Talk:Pre-eclampsia/Archive 1

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Reference to Vitamin D Deficiency

Data suggests that the link between preeclampsia and vitamin D deficiency might be more substantive than this article would lead the reader to believe (this connection is given essentially one line in the whole complicated review, and the average reader would quickly conclude that this is a minor issue). The one study that they reference that shows "no effect from calcium and vitamin D supplementation" used what was probably an insufficient dose of Vitamin D. See for a very compelling treatment of these issues. Vitamin D3 is really a hormone that functions like a transcription factor, and has wider ranging effects than virtually any other vitamin. It may nfluence as many as 2000 genes, including genes regulating inflammatory cascades, which clearly impact preeclampsia. Someone should update this article to include a more substantial reference to the work on vitamin D and preeclampsia, particularly by Dr. Holick. (talk) DFW Harvard Medical School

Where is the reference for this statement

"Pre-eclampsia may also occur in the immediate post-partum period or up to 6-8 weeks post-partum." The citation at the end of the paragraph to the 2005 BMJ article on late postpartum eclampsia does not reference any reported cases of eclampsia 6-8 weeks after delivery, and I am unable to find any reference beyond 23 days. -- Drjasonmd (talk) 10:49, 5 March 2009 (UTC)


What did you mean when you said "cloned" in your edit summary, User:Karada? Is this a clone of an already-existing article? If that is the case, you should use a redirect instead. -- Timwi 20:16, 27 Dec 2003 (UTC)

It's taking a fragment of an existing article (in this case obstetrics), and beginning to spin it out into a bigger article. Like taking a cutting from a plant. -- Karada 20:17, 27 Dec 2003 (UTC)

Some guy think this is a genetic desease. Quote "t is down to a gene passed down to a daughter by their mother" [1]

Possibly worth mentioning. If Gus Dekker is behind it, it must be good. There is no comment about the 33%, nor the way in which STOX1 influences the disease. The Pubmed abstract is not available yet. JFW | T@lk 21:46, 4 Apr 2005 (UTC)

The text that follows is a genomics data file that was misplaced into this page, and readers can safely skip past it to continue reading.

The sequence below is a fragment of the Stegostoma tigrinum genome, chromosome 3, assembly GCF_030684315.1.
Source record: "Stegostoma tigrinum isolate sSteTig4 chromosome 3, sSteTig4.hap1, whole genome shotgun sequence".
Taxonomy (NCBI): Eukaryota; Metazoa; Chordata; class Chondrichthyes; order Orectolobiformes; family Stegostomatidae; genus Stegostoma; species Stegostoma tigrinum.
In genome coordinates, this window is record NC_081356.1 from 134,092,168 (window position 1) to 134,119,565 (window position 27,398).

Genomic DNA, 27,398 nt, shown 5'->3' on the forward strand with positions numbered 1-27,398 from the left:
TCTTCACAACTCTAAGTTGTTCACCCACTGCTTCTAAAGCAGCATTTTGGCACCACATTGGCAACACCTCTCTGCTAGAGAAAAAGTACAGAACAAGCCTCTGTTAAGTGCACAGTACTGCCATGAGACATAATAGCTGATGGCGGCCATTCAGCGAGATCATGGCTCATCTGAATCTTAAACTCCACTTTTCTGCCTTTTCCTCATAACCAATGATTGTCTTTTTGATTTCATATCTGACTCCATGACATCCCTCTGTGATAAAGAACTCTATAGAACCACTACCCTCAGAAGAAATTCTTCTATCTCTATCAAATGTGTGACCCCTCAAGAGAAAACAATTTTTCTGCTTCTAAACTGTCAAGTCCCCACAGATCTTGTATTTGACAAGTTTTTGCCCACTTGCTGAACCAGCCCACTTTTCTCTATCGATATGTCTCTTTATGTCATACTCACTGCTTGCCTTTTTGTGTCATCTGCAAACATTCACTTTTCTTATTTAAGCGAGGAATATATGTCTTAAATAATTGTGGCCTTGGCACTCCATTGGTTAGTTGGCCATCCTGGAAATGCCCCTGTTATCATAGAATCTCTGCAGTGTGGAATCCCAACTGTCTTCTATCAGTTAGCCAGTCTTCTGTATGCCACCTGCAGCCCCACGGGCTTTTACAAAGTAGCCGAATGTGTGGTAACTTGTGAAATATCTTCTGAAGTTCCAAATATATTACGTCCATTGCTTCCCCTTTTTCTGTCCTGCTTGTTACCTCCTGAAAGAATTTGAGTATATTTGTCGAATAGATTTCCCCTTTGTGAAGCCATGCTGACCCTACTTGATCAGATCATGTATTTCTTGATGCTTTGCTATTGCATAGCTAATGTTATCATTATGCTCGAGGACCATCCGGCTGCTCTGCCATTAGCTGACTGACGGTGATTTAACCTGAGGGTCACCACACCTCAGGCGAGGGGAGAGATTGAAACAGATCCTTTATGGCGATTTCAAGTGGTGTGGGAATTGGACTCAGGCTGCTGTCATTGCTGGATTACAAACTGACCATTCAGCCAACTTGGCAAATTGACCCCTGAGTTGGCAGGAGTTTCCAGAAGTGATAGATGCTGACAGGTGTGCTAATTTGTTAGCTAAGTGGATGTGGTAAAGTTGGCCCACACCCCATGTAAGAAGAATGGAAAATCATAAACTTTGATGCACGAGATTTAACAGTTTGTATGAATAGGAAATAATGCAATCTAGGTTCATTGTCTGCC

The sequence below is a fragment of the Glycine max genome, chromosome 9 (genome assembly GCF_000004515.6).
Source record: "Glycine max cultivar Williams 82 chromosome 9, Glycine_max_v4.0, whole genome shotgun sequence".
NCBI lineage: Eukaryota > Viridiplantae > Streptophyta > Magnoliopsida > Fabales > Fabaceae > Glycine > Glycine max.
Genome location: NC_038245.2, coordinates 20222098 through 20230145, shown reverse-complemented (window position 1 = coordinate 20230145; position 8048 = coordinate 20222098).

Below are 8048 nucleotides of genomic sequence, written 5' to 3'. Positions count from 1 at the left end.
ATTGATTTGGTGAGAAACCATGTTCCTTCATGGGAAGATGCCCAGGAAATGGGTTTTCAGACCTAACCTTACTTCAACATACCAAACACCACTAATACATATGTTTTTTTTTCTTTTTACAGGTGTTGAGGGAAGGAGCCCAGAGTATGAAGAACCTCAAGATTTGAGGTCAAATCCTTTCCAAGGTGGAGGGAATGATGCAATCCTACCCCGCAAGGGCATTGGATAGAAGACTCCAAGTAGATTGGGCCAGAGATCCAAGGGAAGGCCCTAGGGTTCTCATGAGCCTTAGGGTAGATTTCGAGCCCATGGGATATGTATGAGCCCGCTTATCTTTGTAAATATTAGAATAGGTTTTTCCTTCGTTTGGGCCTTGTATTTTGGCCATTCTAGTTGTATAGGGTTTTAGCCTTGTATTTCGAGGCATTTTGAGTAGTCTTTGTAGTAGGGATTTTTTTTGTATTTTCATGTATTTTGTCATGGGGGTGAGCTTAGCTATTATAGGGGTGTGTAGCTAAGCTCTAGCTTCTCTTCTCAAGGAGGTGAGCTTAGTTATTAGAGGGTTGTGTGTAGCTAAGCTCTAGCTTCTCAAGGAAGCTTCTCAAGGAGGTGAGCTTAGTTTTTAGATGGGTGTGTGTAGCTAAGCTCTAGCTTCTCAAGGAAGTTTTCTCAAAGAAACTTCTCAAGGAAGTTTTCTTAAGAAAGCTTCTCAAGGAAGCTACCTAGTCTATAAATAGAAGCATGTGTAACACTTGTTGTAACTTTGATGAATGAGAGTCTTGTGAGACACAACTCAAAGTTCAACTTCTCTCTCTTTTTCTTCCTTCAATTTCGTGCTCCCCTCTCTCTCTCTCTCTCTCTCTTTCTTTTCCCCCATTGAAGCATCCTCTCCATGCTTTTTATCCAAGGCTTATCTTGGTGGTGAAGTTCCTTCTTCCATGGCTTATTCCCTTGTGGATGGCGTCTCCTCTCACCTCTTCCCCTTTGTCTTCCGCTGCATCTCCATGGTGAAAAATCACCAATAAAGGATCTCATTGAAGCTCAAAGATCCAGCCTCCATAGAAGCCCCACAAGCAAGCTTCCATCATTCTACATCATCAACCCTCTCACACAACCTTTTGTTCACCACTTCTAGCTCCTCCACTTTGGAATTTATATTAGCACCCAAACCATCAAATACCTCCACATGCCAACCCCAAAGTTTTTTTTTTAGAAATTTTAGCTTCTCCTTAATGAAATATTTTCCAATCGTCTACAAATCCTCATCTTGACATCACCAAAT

Why was this reverted?

I'm not sure about this reversion. It seems to be reasonably well supported. --Arcadian 17:54, 16 September 2005 (UTC)

Not everything with a PubMed abstract should need to be in Wikipedia. This is a hypothesis (fellatio decreases risk of toxemia) which is in the process of being investigated, and it has enormous urban legend potential. That itself is not enough. Does anyone suggest fellatio on prescription? Has it found its way into the common media? These are all factors of notability. There are many theories on the exact mechanism and etiology of (pre)eclampsia and HELLP - all give clues but none is conclusive. I strongly disapprove of citing the fellatio example just because it sounds weird. JFW | T@lk 17:29, 19 September 2005 (UTC)

Fellatio and its ability to reduce preeclampsia risk:

There is no need to leave it out as a means of prevention! What can be done is merely to report on the studies' conclusions rather than presenting them as medical facts. The truth of the matter is that the studies were done by highly regarded researchers, and were published in medical journals. We shouldn't have to leave the information out because of all the political correctness crap spun by radical feminists.

The truth is the truth. If immunological tolerance to semen is very likely induced most effectively via oral ingestion, then it should be reported. Although some women may find the idea offensive, there are many women that actually enjoy performing oral sex, and the question of whether or not it is safe to swallow semen during pregnancy keeps coming up in public forums. So why not give them medical science's best answer? I think it's certainly OK to report that studies have shown it is likely not only safe, but helpful.

Anyone opposed to allowing wikipedia to merely report on the studies is obviously trying to skew the facts in favor of some ideology.

If Wikipedia is "merely report[ing] on the studies" then surely my revisions to the immunological tolerance section, which were backed up by a citation of a study published in the top journal on this subject, need not be reverted. It is in fact the case that the hypothesis that sperm tolerance is relevant to preeclampsia is still being investigated and is not confirmed. As the revisions in question are not actually politically motivated (and had they been, surely rather than modifying the claims in the article to reflect current understanding I'd simply have removed all reference to the potential relevance of sexual behavior), I'll restore my edits. Can someone repair the citation to this article for me (I've just inserted it at the relevant bit because I'm not sure, yet, how to create the footnotes): CarynRogers (talk) 10:20, 25 March 2009 (UTC)